good game with the randomly chosen players in each group over all rounds and
the same pay-off function described above.
What results would the researcher expect based on the results from the
existing literature (e.g. Fehr and Gächter 2000) ? [5 marks]
Explain intuitively whether an institution with pre-commitment of contribution
through an endogenous group formation can improve the outcome? Briefly
state how one can conduct an experiment to test this. [15 marks]
a) State and explain the Coase mechanism. Critically evaluate the relevance of
Coase mechanism [Word limit 500] [10 marks]
Question 3
a) Consider a model of voluntary incentive mechanism design for protecting
endangered species on private land. After a regulator has identified
endangered species on private land, she wants private landowners to retire the
land from production. The landowners suffer a monetary loss when they retire
land for species protection. They would voluntarily participate in the program of
species protection if they received monetary compensation from the regulator
to offset their loss. The regulator designs a contract to maximize social welfare
from species protection subject to the landowner’s participation constraint.
Social welfare is the utility of the individual landowner and social benefits from
species protection, minus the monetary compensation scaled by the social
value of public funds.
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 Each landowner has fixed land-endowment, i.e., 𝐴 acres, and 𝑖th landowner
retires 𝑎𝑖 (with 𝑎𝑖 ≤ 𝐴) acres of land
Suppose, there are only two types of landowners—high (who own high quality
land and that means they have higher opportunity costs of land retirement) and
Each landowner’s rent function from land is 𝜋𝑖 (𝐴 − 𝑎𝑖 , 𝜃 𝑖 ), where 𝜃 𝑖 denotes
land quality, 𝑖 = high, low. The rent function is increasing and concave; and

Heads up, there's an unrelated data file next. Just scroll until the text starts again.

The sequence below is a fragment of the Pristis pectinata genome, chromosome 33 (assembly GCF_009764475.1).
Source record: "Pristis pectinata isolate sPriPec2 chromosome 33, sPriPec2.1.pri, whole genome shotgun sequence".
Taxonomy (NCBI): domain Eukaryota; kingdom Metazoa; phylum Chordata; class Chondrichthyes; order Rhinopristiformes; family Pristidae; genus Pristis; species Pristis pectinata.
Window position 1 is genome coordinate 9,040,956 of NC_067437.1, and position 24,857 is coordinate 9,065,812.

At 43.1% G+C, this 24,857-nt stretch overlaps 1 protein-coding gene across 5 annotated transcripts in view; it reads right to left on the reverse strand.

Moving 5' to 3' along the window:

marginal-rent is increasing in types.
Also note that (i) 𝜋𝑖 (𝐴, 𝜃 𝑖 ) is the rent when a landowner does not participate in
the program; and (ii) landowners are risk neutral
𝑇 𝑖 denotes monetary transfer from the regulator to the landowner 𝑖
𝐵(𝑎) denotes social benefit from species protection when 𝑎 acres of land
retired. This function is concave in acres
Under conditions of complete information about the land quality, the
regulator knows the value of land and offers a contract specifying a
monetary compensation for the land’s retirement. Set up the objective
function and identify the constraints. Comment on the optimal transfer
the farmers would receive in this case. [Word limit 100] [5 marks]
Under asymmetric information about the quality of land, the regulator
cannot distinguish the types—she does not want to disincentives the
high-type by offering less money and does not want to pay higher than
the true opportunity costs for the low type (due to the opportunity costs
of public fund). The regulator seeks to maximize social welfare by
choosing an optimal contract, designed to extract private information
cost-effectively and protect the habitat efficiently. Set up the objective
function and identify the constraints. Assuming interior optimal solution,
comment on the optimal transfers that each type of farmers would
receive in this case. Explain why this would be a second-best solution.
[Word limit 150] [20 marks]
a) Explain (intuitively and with Edgeworth box diagram) the role of the Second
Welfare Theorem reaching a more equitable Pareto equilibrium. [Word limit
200] [10 marks]
Please Turn Over
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Question 4
b) Rational choice theory assumes that economic agents are rational and selfinterested. Based on the evidence from behavioural laboratory experiments
(e.g., dictator games), behavioural economists suggest that people are not
always self-interested, rather they have intrinsic preferences for others’ wellbeing (e.g., altruism, inequity aversion). However, some other studies in
behavioural economics investigate this further and disentangle the intrinsic
preferences into several other factors. Following the discussion in the lecture,
state two such studies that try to disentangle the true intrinsic preferences
based on dictator games in the lab. Explain clearly and briefly the following: (i)
what each study addresses; (ii) brief description of the experimental design;
and (iii) intuitive explanations. [Word limit: 600] [15 marks]
c) Write a brief summary of the following paper. In the summary, you may want to
include the main research questions, motivation, research designs, and main
findings of the paper. Next explain how the findings of this paper are
relevant/useful in reality by providing one real-world example (choose a
different example than the one used in the paper). [Word limit 600] [15 marks]
Allcott, H., 2011. Social norms and energy conservation. Journal of
public Economics, 95(9-10), pp.1082-1095.